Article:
Northeast Ohio businesses prepare to accommodate RNC crowds

Patrick Shade

With Cleveland hosting the Republican National Convention for the first time in 80 years, the impact will not be limited to just Cuyahoga County. 

In Portage County, hotels are running out of room while some bars will have a pushed back last call.

The Kent State University Hotel and Convention Center is sold out onTuesday and Wednesday.

Director of Sales Teresa Kirkland began planning for the convention the moment it was announced that Cleveland was hosting, calling Republicans based locally and in Washington D.C.

At least one group involved with the RNC—that Kirkland declined to identify due to confidentiality reasons—is staying at the hotel, with the group buying a significant chunk of the hotel’s rooms.

“(The group alone) has booked over 825 rooms in the month of July,” Kirkland said.

In downtown Kent, Panini’s and 157 Lounge will be open until 4 a.m. from Sunday to Thursday—90 minutes longer than state liquor permits allow.

Panini’s manager Shiana Brazelton said the restaurant hasn’t had any major challenges in preparing for the late night hours.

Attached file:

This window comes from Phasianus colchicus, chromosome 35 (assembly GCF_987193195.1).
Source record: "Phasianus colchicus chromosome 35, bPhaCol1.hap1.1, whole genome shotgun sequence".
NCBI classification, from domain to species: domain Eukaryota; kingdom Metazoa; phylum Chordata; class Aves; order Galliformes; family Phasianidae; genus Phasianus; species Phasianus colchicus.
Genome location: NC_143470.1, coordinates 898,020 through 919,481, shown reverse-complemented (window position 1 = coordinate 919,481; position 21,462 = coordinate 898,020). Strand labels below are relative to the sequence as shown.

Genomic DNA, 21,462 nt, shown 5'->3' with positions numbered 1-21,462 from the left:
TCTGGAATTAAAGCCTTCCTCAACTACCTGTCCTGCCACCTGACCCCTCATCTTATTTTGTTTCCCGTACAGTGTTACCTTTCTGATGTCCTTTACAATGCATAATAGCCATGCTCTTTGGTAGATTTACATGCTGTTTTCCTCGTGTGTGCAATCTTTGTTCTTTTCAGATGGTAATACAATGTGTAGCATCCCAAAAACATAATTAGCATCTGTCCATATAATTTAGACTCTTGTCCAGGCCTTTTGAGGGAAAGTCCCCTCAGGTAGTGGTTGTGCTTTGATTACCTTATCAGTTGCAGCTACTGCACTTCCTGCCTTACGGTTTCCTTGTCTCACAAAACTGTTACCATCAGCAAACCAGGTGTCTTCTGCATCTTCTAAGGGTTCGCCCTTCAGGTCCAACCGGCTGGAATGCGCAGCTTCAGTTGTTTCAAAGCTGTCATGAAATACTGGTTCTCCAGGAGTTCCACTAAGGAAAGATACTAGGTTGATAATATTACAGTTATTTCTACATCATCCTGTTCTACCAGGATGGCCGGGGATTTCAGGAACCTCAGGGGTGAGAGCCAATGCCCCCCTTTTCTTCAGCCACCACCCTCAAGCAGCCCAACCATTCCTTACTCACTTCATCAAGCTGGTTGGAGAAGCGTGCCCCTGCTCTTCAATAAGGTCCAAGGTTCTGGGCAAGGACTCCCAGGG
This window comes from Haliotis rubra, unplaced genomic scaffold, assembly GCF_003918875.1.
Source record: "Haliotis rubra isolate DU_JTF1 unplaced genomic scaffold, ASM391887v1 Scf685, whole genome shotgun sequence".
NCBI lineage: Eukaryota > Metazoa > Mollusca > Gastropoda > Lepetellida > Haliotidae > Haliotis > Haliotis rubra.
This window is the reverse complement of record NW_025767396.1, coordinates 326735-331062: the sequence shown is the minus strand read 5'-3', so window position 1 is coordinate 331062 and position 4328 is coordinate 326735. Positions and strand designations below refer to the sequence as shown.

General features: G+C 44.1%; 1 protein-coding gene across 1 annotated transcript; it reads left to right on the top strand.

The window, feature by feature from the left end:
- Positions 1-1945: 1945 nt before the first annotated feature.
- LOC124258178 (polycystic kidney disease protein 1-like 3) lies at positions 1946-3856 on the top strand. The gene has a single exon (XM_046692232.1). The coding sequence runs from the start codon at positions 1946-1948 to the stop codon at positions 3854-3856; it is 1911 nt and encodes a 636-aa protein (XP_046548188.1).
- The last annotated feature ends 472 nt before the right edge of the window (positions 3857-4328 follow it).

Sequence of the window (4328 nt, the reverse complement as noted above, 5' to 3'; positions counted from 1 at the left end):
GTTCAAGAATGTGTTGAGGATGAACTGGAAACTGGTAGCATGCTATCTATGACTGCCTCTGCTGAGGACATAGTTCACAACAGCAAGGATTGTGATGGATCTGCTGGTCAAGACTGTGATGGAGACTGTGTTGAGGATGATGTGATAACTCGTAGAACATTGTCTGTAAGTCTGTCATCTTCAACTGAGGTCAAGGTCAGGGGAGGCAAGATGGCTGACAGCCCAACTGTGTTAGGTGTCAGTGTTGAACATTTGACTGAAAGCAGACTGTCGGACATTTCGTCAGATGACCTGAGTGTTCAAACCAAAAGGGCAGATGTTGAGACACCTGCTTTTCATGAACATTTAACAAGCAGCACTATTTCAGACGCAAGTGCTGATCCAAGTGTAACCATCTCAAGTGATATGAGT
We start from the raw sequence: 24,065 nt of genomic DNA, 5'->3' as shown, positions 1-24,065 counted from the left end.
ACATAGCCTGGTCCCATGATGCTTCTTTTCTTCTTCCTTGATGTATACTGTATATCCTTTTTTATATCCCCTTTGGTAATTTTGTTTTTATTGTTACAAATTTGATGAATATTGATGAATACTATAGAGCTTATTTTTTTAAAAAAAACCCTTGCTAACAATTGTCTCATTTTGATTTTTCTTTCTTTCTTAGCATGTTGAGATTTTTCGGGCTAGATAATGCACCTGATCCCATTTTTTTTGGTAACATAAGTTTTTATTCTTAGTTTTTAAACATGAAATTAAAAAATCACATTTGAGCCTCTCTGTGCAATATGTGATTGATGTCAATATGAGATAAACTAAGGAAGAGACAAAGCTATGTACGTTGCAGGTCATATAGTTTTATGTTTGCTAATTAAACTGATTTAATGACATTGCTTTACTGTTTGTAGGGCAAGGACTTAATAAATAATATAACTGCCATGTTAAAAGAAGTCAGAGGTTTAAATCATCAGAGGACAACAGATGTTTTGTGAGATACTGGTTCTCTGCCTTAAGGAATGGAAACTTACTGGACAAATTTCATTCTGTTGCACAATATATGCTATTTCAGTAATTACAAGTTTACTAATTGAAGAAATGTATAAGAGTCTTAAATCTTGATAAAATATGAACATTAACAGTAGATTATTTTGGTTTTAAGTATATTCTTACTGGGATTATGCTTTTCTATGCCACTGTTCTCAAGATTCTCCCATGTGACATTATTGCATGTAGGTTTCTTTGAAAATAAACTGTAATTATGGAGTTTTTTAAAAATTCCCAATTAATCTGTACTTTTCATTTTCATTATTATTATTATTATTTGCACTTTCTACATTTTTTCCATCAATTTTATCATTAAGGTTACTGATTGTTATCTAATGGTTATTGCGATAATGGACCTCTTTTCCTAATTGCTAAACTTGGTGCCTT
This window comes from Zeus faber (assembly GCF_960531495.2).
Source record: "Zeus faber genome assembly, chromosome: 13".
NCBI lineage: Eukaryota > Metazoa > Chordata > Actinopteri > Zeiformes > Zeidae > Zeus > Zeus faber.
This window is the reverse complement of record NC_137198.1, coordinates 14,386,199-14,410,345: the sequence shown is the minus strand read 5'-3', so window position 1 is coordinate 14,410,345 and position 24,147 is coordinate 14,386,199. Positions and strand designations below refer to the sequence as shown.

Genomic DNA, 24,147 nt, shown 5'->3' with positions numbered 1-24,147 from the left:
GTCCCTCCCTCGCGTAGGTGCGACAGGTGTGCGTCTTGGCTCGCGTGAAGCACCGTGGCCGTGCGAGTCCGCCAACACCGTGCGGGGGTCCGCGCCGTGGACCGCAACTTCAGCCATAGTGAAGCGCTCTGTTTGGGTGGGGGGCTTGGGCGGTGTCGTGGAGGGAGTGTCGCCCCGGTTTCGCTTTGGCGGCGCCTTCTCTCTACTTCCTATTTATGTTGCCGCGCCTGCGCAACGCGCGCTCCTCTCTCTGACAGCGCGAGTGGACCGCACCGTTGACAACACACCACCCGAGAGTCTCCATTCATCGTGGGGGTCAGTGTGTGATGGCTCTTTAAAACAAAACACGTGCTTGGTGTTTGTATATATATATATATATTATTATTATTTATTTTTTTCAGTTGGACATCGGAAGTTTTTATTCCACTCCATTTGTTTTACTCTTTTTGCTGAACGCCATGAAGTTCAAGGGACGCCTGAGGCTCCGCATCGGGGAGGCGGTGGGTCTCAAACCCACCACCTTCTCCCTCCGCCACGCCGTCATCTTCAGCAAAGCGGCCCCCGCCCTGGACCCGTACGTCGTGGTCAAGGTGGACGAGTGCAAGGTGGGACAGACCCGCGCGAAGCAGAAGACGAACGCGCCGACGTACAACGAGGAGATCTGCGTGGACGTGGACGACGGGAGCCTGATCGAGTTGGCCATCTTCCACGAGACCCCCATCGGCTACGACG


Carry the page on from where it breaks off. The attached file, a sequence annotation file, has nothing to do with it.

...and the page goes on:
“We made a concrete plan when we got the approval (from the Ohio Division of Liquor Control),” Brazelton said.

The City of Streetsboro is getting ready for increased business as well, with at least two of the city’s hotels sold out Sunday through Thursday.

At Chuggers Bar and Grille, waitress Erica Reich said she expects some guests in town for the RNC to come in during the late night hours.

While the RNC crowd is not expected to top the masses that swarmed Cleveland during the NBA Championship parade, Reich expects the restaurant to gain a few new patrons.

The increased traffic to Northeast Ohio should translate to more revenue for local businesses. Kirkland said the hotel will encourage guests to explore all Kent has to offer.

“We’re certainly promoting the whole Kent area as far as where to eat and shop and any other services they may need,” Kirkland said.